Gov. Andrew Cuomo wants to legalize the commercial sale of recreational marijuana, and he has included a marijuana legalization bill in his annual budget proposal. Just two short years ago, Gov. Cuomo opposed marijuana legalization and (correctly) called marijuana a gateway drug. Now, the Governor—perhaps motivated by a desire to find new revenue sources or by a desire to remain popular in a Democratic Party that has lurched wildly to the left—has flip-flopped. Gov. Cuomo’s proposed Cannabis Regulation and Taxation Act would legalize and tax the sale of marijuana to adults ages 21 and up.
In recent weeks, voices of opposition to the Governor’s pot proposal have grown louder. Law enforcement groups have argued that many police departments are not adequately equipped to detect drug-impaired-drivers. County health officials are concerned about the public health consequences of the proposal. The New York State Parent-Teacher Association takes the view that legalization will lead to increased marijuana use among children. New Yorkers for Constitutional Freedoms shares these concerns and believes that the full legalization of marijuana is a very bad idea (to review our 10 reasons to oppose marijuana legalization, please click here).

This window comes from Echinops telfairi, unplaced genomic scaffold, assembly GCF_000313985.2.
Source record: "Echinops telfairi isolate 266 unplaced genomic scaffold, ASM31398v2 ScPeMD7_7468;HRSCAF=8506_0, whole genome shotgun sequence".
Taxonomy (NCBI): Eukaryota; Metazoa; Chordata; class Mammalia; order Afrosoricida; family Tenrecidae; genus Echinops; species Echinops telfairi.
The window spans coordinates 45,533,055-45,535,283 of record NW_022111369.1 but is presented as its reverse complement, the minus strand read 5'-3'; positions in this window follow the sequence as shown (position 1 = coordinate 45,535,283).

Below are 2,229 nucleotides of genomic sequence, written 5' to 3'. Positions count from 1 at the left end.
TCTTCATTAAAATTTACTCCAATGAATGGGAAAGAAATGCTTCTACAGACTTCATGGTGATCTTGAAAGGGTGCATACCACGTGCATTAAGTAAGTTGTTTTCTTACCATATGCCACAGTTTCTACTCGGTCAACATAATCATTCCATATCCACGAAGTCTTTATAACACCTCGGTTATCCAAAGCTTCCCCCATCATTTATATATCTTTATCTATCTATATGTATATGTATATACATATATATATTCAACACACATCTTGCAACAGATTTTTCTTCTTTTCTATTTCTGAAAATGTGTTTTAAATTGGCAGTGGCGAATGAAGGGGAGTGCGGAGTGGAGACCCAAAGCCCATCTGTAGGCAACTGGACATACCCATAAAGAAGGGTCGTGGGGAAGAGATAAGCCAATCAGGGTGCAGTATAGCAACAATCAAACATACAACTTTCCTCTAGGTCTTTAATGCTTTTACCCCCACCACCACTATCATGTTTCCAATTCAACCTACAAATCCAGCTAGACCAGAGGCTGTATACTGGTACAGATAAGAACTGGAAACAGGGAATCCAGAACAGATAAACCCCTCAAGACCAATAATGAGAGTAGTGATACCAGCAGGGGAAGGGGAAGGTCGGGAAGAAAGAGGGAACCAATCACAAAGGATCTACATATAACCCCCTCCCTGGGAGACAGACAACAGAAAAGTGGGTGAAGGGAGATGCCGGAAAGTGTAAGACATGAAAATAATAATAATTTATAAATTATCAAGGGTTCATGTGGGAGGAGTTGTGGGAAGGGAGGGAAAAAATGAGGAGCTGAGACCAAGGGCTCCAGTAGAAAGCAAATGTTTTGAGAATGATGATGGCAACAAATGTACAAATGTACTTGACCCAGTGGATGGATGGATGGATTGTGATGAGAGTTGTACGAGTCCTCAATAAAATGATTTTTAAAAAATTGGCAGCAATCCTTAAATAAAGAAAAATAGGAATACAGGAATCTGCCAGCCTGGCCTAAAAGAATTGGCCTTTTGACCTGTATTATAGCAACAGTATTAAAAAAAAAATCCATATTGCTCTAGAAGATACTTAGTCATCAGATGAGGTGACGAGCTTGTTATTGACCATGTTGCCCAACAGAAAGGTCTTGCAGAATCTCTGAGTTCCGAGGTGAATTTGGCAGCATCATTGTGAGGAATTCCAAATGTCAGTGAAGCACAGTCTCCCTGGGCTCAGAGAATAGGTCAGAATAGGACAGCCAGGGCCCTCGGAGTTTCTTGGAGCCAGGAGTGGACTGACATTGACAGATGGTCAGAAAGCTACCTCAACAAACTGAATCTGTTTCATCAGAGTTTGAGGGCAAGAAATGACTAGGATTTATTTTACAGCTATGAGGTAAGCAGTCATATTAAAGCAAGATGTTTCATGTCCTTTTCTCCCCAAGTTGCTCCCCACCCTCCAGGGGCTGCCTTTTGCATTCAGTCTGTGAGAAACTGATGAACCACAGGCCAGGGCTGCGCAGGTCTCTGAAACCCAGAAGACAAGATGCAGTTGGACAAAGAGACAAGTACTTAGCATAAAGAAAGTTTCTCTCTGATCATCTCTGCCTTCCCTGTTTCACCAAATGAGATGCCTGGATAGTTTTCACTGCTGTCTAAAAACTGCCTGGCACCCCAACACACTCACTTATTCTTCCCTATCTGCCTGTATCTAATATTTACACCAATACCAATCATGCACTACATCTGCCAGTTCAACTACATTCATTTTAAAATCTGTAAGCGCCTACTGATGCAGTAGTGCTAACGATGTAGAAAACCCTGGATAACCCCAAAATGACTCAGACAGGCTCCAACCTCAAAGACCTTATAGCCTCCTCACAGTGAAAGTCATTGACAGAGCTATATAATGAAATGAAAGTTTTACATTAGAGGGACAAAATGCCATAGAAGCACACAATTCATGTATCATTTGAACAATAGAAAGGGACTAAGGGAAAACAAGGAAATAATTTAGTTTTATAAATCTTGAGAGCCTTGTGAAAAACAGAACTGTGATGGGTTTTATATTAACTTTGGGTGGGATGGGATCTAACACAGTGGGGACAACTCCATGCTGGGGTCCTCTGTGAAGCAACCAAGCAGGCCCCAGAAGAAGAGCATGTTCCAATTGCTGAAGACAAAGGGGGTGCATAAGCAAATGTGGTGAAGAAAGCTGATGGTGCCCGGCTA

On February 11, the Empire Center for Public Policy hosted a policy forum in Albany entitled “NY’s Cannabis Question: Debating Pros, Cons & Practicalities of Marijuana Legalization.” Former White House drug policy adviser Kevin Sabet, President of Smart Approaches to Marijuana, expressed concerns about the potential for more overall marijuana use, more drugged driving, and a continued black market in marijuana, along with big-picture concerns about inviting a predatory industry to earn a profit by enticing New Yorkers into addictive behavior. In a press conference, Sabet asserted that the State of Colorado—where marijuana is legal—now has “more pot shops [than] McDonald’s and Starbucks stores combined.” (To hear more from Smart Approaches to Marijuana, please sign up to attend Legislative Day 2019!)
Assembly Speaker Carl Heastie (D-Bronx) has expressed doubt that there is sufficient time to develop a workable marijuana bill by the March 31 budget deadline. At New Yorkers for Constitutional Freedoms, we believe that there is no such thing as a workable marijuana proposal. At the very least, lawmakers in Albany should insist that the marijuana bill be removed from the budget process and considered on a stand-alone basis.